# MAP Estimation by Landis

## The Big Picture

Given observation X used to estimate an unknown parameter $\theta$ of distribution $f_x(X)$ (i.e. $f_x(X) =$ some function $g(\theta)$

Consider three expressions (distributions):

### 1. Likehood

$p(X; \theta)$ (discrete)

$f_x(X; \theta)$ (continuous)

used for MLE: $\overset{\land}\theta_{ML} = f_x(X | \theta)$

### 2. Prior

$P(\theta)$ (discrete)

$P_\theta(\theta)$ (continuous)

Indicates some prior knowledge as to what $\theta$ should be. Prior refers to before seeing observation.

### 3. Posterior

$p(\theta | x)$ (discrete)

$f_x(\theta, x)$ (continuous)

"Posterior" refers to after seeing observations. Use Posterior to define maximum a-posterior i (map) estimate:

$\overset{\land}\theta_{\mbox{MAP}} = \overset{\mbox{argmax}}\theta f_{\theta | X}(\theta | X)$

Using Bayes' Rule, we can expand the posterior $f_{\theta | X}(\theta | X)$:

$f_{\theta | X}(\theta | X) = \frac{f_{x|\theta}f_\theta(\theta)}{f_X(X)}$

$\overset{\land}\theta_{\mbox{map}} = \overset{\mbox{argmax}}\theta f_{X | \theta}(X | \theta) F_\theta(\theta)$

### So What?

So, what does this mean in a nutshell? Essentially, an ML estimator is as follows: "I know that a random variable follows some sort of pattern, and this pattern can be adjusted by changing a variable called a parameter. (I have no clue what this parameter should be.) I run some experiment to get a sample output from the random variable. Based on my experiment, I would like to find the pattern for the random variable that best matches my data. So, I will find the pattern that gives my data the most likely chance of occuring."

A MAP estimator is as follows: "I know that a random variable follows some sort of pattern, and this pattern can be adjusted by changing a variable called a parameter. (I have some idea what this parameter should be, so I will treat the parameter as a random variable. Then, the chance that the parameter will have some value will be expressed by it's PDF/PMF.) I run some experiment to get a sample output from the random variable. Based on my experiment and on my prior ideas of what the parameter should be, I would like to find the pattern that best matches both my data and my prior knowledge. So, I will find the pattern that maximizes the product of two things: how well the parameter matches the data, and how well the parameter meets my expectations of what the parameter should be."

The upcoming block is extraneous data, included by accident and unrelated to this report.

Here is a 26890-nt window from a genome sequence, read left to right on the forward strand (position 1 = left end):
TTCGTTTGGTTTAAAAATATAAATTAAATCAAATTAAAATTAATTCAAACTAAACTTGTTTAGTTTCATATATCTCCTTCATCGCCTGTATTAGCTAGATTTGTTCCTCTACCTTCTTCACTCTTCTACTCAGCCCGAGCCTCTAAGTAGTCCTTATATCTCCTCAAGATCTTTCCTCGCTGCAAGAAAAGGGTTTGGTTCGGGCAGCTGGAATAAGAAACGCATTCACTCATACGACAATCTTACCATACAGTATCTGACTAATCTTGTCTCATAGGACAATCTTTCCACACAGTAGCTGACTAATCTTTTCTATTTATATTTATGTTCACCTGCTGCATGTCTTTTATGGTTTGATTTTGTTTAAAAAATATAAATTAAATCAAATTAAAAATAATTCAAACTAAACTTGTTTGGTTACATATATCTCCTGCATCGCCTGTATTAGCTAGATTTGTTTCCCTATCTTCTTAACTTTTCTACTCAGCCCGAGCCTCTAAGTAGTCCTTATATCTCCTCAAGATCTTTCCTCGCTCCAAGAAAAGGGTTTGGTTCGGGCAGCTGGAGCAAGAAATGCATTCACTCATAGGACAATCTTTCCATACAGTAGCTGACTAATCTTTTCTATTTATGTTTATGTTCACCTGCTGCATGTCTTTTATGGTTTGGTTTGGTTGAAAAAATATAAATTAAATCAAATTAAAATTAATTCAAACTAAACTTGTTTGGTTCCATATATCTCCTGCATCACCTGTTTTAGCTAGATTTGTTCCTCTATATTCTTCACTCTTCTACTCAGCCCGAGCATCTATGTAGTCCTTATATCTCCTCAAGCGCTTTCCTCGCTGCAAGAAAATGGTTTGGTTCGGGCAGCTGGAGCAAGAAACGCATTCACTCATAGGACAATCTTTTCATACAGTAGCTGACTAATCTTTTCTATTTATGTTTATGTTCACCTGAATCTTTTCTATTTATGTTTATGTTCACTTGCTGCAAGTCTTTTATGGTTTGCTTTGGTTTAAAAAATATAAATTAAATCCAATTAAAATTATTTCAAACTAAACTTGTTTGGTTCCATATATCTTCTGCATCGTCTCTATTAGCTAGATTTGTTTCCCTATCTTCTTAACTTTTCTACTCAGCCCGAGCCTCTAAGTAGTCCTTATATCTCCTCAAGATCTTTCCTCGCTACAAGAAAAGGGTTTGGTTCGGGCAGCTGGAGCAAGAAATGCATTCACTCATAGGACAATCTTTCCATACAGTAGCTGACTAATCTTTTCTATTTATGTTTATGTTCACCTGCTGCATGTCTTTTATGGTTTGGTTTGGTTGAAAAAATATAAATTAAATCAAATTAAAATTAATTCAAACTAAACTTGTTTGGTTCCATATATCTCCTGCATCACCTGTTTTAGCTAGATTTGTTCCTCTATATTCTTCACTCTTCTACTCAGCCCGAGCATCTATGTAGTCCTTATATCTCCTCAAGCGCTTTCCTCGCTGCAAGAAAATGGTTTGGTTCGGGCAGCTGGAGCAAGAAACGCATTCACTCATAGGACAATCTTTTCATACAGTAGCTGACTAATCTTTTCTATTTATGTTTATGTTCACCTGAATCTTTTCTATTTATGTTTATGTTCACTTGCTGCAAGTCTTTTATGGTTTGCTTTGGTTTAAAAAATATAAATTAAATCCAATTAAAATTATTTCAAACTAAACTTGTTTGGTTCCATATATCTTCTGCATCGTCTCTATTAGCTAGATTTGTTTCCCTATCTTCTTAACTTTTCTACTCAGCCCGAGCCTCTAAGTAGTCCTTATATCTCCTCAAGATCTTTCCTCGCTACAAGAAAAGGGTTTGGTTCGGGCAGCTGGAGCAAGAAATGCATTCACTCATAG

## Example 1: Continuous

$X \sim f_x(X) = \lambda e^{-\lambda X}$

but we don't know the parameter $\lambda$. Let us assume, however, that $\lambda$ is actually itself exponentially distributed, i.e.

$\lambda \sim f_\lambda(\lambda) = \Lambda e^{-\Lambda\lambda}$

where $\Lambda$ is fixed and known.

Find $\overset{\land}\lambda_{\mbox{map}}$.

Solution:

$\overset{\land}\lambda_{\mbox{map}} = \overset{\mbox{argmax}}\lambda f_{\lambda | X}(\lambda | X)$

$\overset{\land}\lambda_{\mbox{map}} = \overset{\mbox{argmax}}\lambda f_x(\lambda)f_{x|\lambda}(x; \lambda)$

$\overset{\land}\lambda_{\mbox{map}} = \overset{\mbox{argmax}}\lambda \Lambda e^{-\lambda \Lambda}\lambda e^{-\lambda X}$

$\frac{d}{d\lambda} \lambda \Lambda e^{-\lambda(\Lambda + X)} = 0$

$\Lambda e^{-\lambda}(\Lambda + X) - \lambda \Lambda (\Lambda + X) e^{-\lambda(\lambda + X)} = 0$

$1 - \lambda(\Lambda + X) = 0$

$\overset{\land}X_{\mbox{map}} = \frac{1}{\Lambda + X}$

Recall from homework: $\overset{\land}X_{\mbox{ML}} = \frac{1}{X}$

Prior $f_{\lambda}(\lambda) = \Lambda e^{-\lambda \Lambda}$

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